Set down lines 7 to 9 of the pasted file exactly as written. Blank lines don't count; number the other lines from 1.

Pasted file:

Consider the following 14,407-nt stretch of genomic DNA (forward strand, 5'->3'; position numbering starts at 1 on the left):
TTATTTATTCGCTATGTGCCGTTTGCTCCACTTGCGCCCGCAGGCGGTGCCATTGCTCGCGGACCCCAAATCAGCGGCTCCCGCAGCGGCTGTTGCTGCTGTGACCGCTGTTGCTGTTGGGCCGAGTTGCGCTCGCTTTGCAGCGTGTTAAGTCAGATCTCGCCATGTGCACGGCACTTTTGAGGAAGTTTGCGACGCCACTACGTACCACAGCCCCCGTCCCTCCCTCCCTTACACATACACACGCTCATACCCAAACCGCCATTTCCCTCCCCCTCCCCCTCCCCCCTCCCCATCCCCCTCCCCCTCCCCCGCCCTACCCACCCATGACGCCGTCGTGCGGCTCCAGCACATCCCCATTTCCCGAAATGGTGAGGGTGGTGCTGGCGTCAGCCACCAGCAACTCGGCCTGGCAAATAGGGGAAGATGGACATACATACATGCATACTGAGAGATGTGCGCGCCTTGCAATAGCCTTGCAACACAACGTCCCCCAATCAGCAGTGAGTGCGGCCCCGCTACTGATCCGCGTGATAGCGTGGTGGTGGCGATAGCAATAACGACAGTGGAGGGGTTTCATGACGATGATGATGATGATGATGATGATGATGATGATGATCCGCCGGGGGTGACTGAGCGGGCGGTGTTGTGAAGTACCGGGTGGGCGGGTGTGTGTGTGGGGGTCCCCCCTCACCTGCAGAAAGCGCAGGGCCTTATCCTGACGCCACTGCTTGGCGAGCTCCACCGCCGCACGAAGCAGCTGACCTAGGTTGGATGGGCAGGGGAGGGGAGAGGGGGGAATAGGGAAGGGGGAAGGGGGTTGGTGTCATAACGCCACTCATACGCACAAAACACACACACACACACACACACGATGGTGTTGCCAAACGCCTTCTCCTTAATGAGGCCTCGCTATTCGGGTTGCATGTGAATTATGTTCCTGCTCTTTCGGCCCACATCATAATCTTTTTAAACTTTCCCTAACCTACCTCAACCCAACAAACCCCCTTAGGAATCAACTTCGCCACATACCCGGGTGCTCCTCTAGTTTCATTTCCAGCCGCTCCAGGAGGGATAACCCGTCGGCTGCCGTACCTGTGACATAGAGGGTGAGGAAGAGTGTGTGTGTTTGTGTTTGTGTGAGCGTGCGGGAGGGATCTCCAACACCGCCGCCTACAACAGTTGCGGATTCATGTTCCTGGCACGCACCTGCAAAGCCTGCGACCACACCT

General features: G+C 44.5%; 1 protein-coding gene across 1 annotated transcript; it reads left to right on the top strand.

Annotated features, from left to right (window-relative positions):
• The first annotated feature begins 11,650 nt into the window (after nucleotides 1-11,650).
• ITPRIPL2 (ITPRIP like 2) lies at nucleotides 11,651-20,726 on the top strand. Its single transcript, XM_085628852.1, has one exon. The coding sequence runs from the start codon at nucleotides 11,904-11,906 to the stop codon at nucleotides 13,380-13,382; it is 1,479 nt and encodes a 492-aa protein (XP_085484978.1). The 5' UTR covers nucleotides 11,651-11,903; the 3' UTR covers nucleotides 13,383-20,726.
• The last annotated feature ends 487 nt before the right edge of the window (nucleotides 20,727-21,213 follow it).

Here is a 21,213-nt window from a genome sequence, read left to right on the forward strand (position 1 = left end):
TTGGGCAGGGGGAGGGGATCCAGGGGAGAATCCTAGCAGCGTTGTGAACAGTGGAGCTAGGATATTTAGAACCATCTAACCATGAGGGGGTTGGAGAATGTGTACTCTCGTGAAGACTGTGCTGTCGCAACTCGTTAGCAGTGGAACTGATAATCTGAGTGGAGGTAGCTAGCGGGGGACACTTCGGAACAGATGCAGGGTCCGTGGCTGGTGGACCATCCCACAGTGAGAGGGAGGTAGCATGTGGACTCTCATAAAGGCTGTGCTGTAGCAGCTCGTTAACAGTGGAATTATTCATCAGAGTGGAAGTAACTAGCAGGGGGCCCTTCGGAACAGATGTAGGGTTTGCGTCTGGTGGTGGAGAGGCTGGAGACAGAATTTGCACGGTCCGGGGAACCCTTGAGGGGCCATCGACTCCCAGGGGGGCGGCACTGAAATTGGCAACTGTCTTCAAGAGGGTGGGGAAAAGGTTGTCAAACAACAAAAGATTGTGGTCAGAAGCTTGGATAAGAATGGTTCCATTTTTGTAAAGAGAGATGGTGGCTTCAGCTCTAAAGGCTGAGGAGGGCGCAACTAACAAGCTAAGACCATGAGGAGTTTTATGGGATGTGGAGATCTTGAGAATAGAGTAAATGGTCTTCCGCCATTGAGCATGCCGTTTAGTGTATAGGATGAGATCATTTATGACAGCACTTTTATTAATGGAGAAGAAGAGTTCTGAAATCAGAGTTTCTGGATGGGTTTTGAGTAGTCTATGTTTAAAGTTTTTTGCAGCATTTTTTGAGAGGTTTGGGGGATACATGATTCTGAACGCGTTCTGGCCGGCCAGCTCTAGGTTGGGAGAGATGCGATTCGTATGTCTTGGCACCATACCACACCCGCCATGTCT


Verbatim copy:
• The last annotated feature ends 487 nt before the right edge of the window (nucleotides 20,727-21,213 follow it).

Here is a 21,213-nt window from a genome sequence, read left to right on the forward strand (position 1 = left end):
TTGGGCAGGGGGAGGGGATCCAGGGGAGAATCCTAGCAGCGTTGTGAACAGTGGAGCTAGGATATTTAGAACCATCTAACCATGAGGGGGTTGGAGAATGTGTACTCTCGTGAAGACTGTGCTGTCGCAACTCGTTAGCAGTGGAACTGATAATCTGAGTGGAGGTAGCTAGCGGGGGACACTTCGGAACAGATGCAGGGTCCGTGGCTGGTGGACCATCCCACAGTGAGAGGGAGGTAGCATGTGGACTCTCATAAAGGCTGTGCTGTAGCAGCTCGTTAACAGTGGAATTATTCATCAGAGTGGAAGTAACTAGCAGGGGGCCCTTCGGAACAGATGTAGGGTTTGCGTCTGGTGGTGGAGAGGCTGGAGACAGAATTTGCACGGTCCGGGGAACCCTTGAGGGGCCATCGACTCCCAGGGGGGCGGCACTGAAATTGGCAACTGTCTTCAAGAGGGTGGGGAAAAGGTTGTCAAACAACAAAAGATTGTGGTCAGAAGCTTGGATAAGAATGGTTCCATTTTTGTAAAGAGAGATGGTGGCTTCAGCTCTAAAGGCTGAGGAGGGCGCAACTAACAAGCTAAGACCATGAGGAGTTTTATGGGATGTGGAGATCTTGAGAATAGAGTAAATGGTCTTCCGCCATTGAGCATGCCGTTTAGTGTATAGGATGAGATCATTTATGACAGCACTTTTATTAATGGAGAAGAAGAGTTCTGAAATCAGAGTTTCTGGATGGGTTTTGAGTAGTCTATGTTTAAAGTTTTTTGCAGCATTTTTTGAGAGGTTTGGGGGATACATGATTCTGAACGCGTTCTGGCCGGCCAGCTCTAGGTTGGGAGAGATGCGATTCGTATGTCTTGGCACCATACCACACCCGCCATGTCT